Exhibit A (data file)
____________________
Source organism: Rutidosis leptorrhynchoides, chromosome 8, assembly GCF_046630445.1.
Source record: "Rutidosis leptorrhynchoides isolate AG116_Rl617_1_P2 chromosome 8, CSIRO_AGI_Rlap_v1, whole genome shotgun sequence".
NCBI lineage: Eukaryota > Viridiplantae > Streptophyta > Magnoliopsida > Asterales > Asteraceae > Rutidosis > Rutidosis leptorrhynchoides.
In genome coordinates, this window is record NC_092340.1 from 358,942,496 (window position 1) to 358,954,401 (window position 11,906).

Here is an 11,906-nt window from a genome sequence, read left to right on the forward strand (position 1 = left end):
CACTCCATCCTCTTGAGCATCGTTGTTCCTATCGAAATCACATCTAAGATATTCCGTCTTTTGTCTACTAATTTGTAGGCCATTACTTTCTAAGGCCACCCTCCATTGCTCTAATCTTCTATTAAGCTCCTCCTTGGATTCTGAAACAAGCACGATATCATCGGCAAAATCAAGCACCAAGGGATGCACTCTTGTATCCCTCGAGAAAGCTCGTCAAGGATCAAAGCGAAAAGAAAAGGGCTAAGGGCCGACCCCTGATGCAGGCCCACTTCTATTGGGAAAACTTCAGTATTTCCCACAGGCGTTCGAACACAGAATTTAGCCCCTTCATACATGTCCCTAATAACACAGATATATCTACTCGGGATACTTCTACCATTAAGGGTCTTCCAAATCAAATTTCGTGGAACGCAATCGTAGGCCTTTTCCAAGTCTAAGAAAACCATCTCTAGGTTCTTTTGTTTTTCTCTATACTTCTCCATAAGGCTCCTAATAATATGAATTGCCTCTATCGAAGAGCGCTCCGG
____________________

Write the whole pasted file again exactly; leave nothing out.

Source organism: Rutidosis leptorrhynchoides, chromosome 8, assembly GCF_046630445.1.
Source record: "Rutidosis leptorrhynchoides isolate AG116_Rl617_1_P2 chromosome 8, CSIRO_AGI_Rlap_v1, whole genome shotgun sequence".
NCBI lineage: Eukaryota > Viridiplantae > Streptophyta > Magnoliopsida > Asterales > Asteraceae > Rutidosis > Rutidosis leptorrhynchoides.
In genome coordinates, this window is record NC_092340.1 from 358,942,496 (window position 1) to 358,954,401 (window position 11,906).

Here is an 11,906-nt window from a genome sequence, read left to right on the forward strand (position 1 = left end):
CACTCCATCCTCTTGAGCATCGTTGTTCCTATCGAAATCACATCTAAGATATTCCGTCTTTTGTCTACTAATTTGTAGGCCATTACTTTCTAAGGCCACCCTCCATTGCTCTAATCTTCTATTAAGCTCCTCCTTGGATTCTGAAACAAGCACGATATCATCGGCAAAATCAAGCACCAAGGGATGCACTCTTGTATCCCTCGAGAAAGCTCGTCAAGGATCAAAGCGAAAAGAAAAGGGCTAAGGGCCGACCCCTGATGCAGGCCCACTTCTATTGGGAAAACTTCAGTATTTCCCACAGGCGTTCGAACACAGAATTTAGCCCCTTCATACATGTCCCTAATAACACAGATATATCTACTCGGGATACTTCTACCATTAAGGGTCTTCCAAATCAAATTTCGTGGAACGCAATCGTAGGCCTTTTCCAAGTCTAAGAAAACCATCTCTAGGTTCTTTTGTTTTTCTCTATACTTCTCCATAAGGCTCCTAATAATATGAATTGCCTCTATCGAAGAGCGCTCCGG